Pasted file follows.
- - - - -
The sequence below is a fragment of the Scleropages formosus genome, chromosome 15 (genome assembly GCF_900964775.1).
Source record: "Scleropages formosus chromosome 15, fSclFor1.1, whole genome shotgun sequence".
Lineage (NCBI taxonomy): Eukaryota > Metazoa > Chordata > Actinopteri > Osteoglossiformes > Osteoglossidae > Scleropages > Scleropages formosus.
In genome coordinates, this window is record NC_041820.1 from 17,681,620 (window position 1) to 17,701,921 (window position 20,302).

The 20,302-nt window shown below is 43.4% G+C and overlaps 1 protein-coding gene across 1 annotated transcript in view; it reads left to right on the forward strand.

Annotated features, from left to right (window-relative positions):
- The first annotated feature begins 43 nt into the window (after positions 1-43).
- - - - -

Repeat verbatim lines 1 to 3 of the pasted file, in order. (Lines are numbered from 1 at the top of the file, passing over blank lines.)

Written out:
The sequence below is a fragment of the Scleropages formosus genome, chromosome 15 (genome assembly GCF_900964775.1).
Source record: "Scleropages formosus chromosome 15, fSclFor1.1, whole genome shotgun sequence".
Lineage (NCBI taxonomy): Eukaryota > Metazoa > Chordata > Actinopteri > Osteoglossiformes > Osteoglossidae > Scleropages > Scleropages formosus.